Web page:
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The United States wants to repeal the patent law for a vaccine against COVID-19: “Extraordinary times require extraordinary measures” | Foreigner

The United States wants to revoke the patents for a Covid-19 vaccine to make the vaccine available to more people and intensify the global fight against the epidemic.

American commercial actress Catherine Tine wrote on Twitter that extraordinary times required exceptional action. She adds that the United States will negotiate with the World Trade Organization to get rid of patents.

According to Tien, the administration firmly believes in intellectual property rights, but in order to end the epidemic, it supports the abolition of patent protection for the Covid vaccine.

The head of the World Health Organization, Tedros Adhanom Ghebreyesus, praised the US decision on Twitter. He said the decision was an example of US leadership in fighting the epidemic.

Patent protection is a delicate issue – the changes require consensus among WTO member states

Controversy over patent protection for vaccine manufacturers gained momentum during the pandemic, as vaccine production was in the hands of a few pharmaceutical companies.

Patent protection is governed by international legislation and agreements, including the WTO TRIPS Agreement.

India and South Africa suggested to the World Trade Organization in October that some intellectual property rights, such as patent protection, should be revoked for Coronavina vaccines. The proposal was supported by many developing countries.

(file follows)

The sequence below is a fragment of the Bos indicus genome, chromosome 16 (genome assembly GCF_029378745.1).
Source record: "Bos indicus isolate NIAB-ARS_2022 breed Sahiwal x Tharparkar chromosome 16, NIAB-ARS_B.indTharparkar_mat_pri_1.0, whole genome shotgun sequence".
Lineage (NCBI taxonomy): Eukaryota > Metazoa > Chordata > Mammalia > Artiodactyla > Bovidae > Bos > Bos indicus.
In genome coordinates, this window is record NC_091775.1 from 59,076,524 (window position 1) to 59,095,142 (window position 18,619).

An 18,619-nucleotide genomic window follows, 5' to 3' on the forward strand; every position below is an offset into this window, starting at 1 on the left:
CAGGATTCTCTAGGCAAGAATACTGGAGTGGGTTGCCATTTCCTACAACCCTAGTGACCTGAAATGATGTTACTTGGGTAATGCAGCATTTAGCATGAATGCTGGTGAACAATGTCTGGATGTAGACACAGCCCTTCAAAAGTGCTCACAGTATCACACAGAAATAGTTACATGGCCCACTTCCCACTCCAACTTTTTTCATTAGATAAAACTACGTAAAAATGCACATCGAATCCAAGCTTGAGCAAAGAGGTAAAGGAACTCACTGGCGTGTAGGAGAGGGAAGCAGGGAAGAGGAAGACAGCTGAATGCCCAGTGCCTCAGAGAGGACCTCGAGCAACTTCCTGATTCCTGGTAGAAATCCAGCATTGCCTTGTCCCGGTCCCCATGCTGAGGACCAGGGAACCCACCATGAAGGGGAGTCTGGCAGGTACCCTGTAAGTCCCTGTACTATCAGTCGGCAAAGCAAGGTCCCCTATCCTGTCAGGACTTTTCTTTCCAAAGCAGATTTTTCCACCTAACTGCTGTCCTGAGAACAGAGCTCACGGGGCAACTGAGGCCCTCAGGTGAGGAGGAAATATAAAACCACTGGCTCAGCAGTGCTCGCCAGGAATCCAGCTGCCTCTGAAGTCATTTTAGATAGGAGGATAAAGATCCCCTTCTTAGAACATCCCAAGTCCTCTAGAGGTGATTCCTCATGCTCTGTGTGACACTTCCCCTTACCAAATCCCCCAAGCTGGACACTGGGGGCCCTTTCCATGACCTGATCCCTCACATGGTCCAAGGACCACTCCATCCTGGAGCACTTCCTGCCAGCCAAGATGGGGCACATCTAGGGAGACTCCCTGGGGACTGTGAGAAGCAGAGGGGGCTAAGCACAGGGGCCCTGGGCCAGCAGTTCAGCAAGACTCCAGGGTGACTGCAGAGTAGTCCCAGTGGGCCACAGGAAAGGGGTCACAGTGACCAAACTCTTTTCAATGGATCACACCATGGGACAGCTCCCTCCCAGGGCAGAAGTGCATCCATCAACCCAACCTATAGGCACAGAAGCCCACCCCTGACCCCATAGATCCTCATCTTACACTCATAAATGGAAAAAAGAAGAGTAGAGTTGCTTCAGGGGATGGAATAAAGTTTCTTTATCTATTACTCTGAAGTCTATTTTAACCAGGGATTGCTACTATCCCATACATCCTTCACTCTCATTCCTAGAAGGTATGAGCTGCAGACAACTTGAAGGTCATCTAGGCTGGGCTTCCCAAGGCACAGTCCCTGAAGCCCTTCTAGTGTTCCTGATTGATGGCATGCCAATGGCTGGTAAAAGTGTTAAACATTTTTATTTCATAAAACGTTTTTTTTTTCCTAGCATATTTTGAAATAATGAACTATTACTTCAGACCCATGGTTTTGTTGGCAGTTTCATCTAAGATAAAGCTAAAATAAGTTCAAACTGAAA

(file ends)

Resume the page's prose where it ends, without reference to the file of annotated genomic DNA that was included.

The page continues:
The catastrophic spread of infection in India has made this issue very topical once again.

But the question is difficult, as changes to the rules of the World Trade Organization require consensus among member states. Several countries with a strong pharmaceutical industry have opposed the proposal to repeal patent law.

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Some critics also argue that vaccine production is a complex process and that loosening of intellectual property rights does not automatically lead to increased vaccine dosage production.

WTO spokesman Keith Rockwell says the organization will address the issue this month, ahead of an official meeting on June 8 and 9 this year.

Sources: AP, New York Times.